A whale of a fish tale

Artist and fisherman Kib Bramhall tells us about the one that didn’t get away.

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A wall in Kib Bramhall's fishing room with covers from Salt Water Sportsman magazine, where he worked for 18 years. —Karla Araujo

The recreational fishing season is in full swing off Vineyard waters. There are plenty of posts on Instagram of the Islanders hauling in beloved striped bass, perfect for grilling, sauteing, and broiling.

In an effort to preserve the striped bass stock, we have seen changes in the regulation size for the keepers. 

In May of this year, the Massachusetts Division of Marine Fisheries enacted emergency recreational regulations, creating a sweet spot in the size of bass that can be kept. The new maximum length limit for keeping striped bass in Massachusett is now 28 inches to less than 31 inches, and anglers will still be permitted to keep one fish per day.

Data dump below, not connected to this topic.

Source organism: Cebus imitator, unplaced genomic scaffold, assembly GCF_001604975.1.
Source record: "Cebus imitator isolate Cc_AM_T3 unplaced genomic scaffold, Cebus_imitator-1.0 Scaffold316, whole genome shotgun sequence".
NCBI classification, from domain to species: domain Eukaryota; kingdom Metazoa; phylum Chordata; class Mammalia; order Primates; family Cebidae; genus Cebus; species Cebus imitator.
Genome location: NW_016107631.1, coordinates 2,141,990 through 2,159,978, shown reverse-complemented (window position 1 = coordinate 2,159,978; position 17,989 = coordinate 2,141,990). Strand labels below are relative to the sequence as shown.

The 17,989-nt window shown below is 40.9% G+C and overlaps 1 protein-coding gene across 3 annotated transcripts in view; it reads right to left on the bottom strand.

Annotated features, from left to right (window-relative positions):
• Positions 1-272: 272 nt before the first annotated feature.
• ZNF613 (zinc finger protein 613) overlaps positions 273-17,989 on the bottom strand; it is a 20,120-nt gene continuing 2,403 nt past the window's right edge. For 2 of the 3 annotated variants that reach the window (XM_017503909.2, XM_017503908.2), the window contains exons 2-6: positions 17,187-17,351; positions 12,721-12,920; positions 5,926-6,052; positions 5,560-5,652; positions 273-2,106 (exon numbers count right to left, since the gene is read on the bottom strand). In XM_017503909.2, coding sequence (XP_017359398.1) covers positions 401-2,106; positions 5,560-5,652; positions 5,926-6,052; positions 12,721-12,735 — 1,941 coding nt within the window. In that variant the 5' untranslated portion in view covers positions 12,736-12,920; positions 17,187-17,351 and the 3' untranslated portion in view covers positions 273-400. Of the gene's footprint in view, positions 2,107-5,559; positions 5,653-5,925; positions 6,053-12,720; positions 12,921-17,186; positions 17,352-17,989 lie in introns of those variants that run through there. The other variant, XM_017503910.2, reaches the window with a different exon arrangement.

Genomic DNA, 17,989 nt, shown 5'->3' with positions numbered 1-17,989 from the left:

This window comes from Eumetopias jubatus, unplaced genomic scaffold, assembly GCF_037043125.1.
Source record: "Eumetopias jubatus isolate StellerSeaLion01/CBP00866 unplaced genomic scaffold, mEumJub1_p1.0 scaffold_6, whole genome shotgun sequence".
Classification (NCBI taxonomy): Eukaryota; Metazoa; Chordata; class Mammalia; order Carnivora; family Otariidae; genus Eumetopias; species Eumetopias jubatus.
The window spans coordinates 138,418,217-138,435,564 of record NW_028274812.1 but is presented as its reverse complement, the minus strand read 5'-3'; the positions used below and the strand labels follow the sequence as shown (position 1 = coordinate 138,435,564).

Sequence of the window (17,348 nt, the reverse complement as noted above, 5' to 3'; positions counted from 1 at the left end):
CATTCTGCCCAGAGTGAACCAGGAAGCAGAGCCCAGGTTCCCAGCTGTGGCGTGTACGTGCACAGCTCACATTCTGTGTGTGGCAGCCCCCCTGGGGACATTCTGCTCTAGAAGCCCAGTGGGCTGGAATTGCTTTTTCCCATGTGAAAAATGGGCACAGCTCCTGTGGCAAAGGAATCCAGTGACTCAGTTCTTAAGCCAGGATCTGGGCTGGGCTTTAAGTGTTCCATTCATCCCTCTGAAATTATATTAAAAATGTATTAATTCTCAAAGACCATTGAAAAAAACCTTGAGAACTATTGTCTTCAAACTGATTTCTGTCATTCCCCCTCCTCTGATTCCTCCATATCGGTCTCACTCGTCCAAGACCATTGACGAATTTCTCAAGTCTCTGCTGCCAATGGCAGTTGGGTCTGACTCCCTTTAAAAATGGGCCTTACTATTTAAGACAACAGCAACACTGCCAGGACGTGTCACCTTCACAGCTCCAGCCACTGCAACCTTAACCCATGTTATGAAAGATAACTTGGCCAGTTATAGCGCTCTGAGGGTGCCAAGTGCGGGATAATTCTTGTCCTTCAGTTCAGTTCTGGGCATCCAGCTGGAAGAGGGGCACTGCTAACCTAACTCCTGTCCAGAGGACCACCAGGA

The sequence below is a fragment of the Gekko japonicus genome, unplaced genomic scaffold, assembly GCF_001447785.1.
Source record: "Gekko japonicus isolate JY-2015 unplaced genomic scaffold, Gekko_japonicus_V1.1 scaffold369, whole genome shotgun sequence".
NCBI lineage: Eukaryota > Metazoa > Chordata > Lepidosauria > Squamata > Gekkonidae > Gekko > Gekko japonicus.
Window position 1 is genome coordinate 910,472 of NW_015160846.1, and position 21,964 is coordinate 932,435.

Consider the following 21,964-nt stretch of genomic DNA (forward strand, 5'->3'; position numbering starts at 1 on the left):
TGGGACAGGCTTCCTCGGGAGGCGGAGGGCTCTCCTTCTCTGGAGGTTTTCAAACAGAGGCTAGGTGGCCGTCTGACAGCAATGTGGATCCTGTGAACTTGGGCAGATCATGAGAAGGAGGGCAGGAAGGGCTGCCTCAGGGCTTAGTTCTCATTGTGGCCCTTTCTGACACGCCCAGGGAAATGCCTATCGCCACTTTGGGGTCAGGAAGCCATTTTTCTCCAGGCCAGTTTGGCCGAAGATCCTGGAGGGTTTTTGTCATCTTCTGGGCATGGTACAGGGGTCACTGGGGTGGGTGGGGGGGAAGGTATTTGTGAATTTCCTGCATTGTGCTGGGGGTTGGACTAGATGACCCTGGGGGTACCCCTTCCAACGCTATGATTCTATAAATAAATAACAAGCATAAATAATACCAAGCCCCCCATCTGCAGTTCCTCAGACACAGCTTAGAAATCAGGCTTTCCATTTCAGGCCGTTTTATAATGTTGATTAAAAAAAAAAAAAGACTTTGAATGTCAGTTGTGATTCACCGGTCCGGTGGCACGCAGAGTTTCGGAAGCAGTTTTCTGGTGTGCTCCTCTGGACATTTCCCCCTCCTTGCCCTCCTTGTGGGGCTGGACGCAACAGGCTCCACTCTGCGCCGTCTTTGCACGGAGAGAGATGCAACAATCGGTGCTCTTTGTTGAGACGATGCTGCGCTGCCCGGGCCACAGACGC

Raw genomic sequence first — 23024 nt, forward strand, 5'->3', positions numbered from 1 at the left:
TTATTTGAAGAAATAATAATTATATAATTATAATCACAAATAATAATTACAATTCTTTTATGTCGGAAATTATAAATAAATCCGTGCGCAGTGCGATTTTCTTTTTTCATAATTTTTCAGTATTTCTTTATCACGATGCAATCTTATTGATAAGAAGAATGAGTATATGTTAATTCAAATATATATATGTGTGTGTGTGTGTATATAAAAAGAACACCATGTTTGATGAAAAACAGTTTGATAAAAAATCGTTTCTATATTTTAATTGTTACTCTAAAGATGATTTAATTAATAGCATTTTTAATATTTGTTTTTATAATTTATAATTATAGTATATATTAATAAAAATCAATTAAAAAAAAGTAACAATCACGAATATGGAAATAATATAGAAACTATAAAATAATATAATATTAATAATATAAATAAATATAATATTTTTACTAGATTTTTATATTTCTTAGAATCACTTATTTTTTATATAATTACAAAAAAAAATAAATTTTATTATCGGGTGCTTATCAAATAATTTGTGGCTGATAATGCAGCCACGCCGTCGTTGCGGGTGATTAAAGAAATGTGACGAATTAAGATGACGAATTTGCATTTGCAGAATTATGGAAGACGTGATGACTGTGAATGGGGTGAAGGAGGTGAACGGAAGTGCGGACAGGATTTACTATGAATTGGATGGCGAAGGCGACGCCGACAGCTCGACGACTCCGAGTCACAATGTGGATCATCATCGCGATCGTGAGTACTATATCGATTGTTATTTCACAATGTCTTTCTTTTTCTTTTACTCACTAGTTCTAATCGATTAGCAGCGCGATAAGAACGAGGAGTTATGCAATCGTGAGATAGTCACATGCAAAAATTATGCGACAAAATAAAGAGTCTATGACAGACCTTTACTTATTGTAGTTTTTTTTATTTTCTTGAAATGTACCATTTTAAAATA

Decades ago before these regulations, there were photos and stories of landing the “big one.” 

We asked well-known angler and landscape painter Kib Bramhall to tell us his best “Fish Tale” from the past.

Kib Bramhall tying flies in his fishing room. —Karla Araujo

“My most memorable fish was the 42 lb., 14 oz. striped bass that I caught on the final morning of the Derby in 1981, about a mile west of Cape Poge Light on Chappy. I had started fishing at 5 pm the previous afternoon and — with sporadic naps on my buggy — had fished all night. Several small bass and blues had been caught early, but by 3 am, everyone had left but me. The bass hit about 30 feet from shore at 5:15 and took 20 minutes or so to land. In addition to winning, the catch broke the world record for the 12-pound leader.”